Mushrooms: If the player runs into a Planted Mushroom, it will pop out of the ground and start following the player's motions exactly. If multiple mushrooms are collected, they will follow in a line behind the player. A mushroom can last in direct sunlight about a second before they expire. This amount of time is cumulative and is shown by slowly shrinking the mushroom as it is exposed to more sunlight.
Homebase: This is a spot on the ground that you need to lead the mushrooms back to in order for them to be counted.
Mushroom score: In the upper right hand corner of the screen is the HUD. The most important element is the Mushroom score that shows you how many mushrooms you've collected so far today.
Day timer: The day slowly progresses from morning to evening over 15 minutes. The shadows change position as the day progresses.
Winning the game The game is over at the end of the day. Total mushrooms collected is entered into a highscore table. Technology We've had lovely real time shadows for quite some time, but very few designs take advantage of the technology. Luckily there are an immense number of cheap 3D engines that can pump out real-time shadows. Some options:
Not so long ago, this tech was the exclusive domain of techsperts like id and Epic. But now there are no excuses. And the very clever folks will figure that you can make this game in a 2D engine with a little finagling. Art Since this design is likely a 3D game, I'm not providing art assets. I recommend that you use cubes and other primitives for the various elements in the scene. They are inexpensive, highly effective and can always be replaced at a later point with more advanced models once you've proven out the gameplay.
With this type of game, a good amount of pleasure will come from the motion of the mushrooms following the player and the movement of the shadows over time. Slick graphics can enhance this, but they aren't necessary to find the fun. Again, no excuses.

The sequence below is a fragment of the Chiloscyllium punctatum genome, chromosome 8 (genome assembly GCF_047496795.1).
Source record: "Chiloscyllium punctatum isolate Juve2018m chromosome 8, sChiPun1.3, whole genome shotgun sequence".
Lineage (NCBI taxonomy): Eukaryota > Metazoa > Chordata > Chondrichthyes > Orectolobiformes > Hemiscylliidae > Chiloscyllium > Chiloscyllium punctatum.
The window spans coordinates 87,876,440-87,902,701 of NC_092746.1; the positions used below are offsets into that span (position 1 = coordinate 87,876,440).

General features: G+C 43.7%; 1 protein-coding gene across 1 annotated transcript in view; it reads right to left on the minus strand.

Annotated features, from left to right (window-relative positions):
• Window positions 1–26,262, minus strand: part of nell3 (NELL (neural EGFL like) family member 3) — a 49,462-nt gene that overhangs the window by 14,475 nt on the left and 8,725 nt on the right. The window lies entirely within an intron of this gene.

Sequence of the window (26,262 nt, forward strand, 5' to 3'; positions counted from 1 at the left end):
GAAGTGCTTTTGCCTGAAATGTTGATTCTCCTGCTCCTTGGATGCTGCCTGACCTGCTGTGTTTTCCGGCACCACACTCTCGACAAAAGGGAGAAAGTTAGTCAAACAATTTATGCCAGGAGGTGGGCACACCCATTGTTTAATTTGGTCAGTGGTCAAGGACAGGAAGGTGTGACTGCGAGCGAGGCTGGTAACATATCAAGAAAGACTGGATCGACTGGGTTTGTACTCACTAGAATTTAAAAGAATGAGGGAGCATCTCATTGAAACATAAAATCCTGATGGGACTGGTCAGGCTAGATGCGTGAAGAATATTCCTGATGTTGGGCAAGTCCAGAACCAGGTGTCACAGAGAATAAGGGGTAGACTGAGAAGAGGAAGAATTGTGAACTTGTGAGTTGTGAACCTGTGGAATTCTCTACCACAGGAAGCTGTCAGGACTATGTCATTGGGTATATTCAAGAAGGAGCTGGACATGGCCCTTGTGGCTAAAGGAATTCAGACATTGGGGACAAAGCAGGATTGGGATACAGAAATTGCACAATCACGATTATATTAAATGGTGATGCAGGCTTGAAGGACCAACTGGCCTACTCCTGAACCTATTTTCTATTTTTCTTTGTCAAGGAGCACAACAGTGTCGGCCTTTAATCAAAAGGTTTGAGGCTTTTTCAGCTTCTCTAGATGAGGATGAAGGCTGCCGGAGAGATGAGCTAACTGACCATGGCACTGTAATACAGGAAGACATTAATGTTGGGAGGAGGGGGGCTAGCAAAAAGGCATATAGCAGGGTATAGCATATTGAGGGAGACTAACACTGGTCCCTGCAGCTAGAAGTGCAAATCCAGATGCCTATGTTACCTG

Advanced gameplay Once the basic gameplay is in place, there are immense opportunities for more interesting variations.
Movable blocks: Blocks that you can push around allow you to create optimal paths for harvesting mushrooms.
Muncher: Once a planted mushroom grows to a certain size and it is hit by the sun, it turns into an AI driven creature called a muncher. Munchers find a nearby green block (also known as a bush) and start munching on it. This reduces the size of the block and therefore the amount of shade it provides. Munchers can be stunned and killed by running into them repeatedly.
Bush seed: A dead muncher turns into a Bush seed. A bush seed is an object that can be collected by running over it with the character. If you press a button, the bush seed is planted on that location and begins to grow.
Multiple days in a row: What happens to the landscape if you let the world run for multiple days? With the inclusion of bushes and munchers, we have a self balancing ecosystem. As you plant more bushes, there is a greater chance that mushrooms will turn into munchers, which in turn reduce the bushes. Can you turn a simple landscape into a mushroom plantation?
Balancing This is the sort of game that lives or dies based on balancing all the various elements. There are a number of variables that you'll need to mess about with
Size of the blocks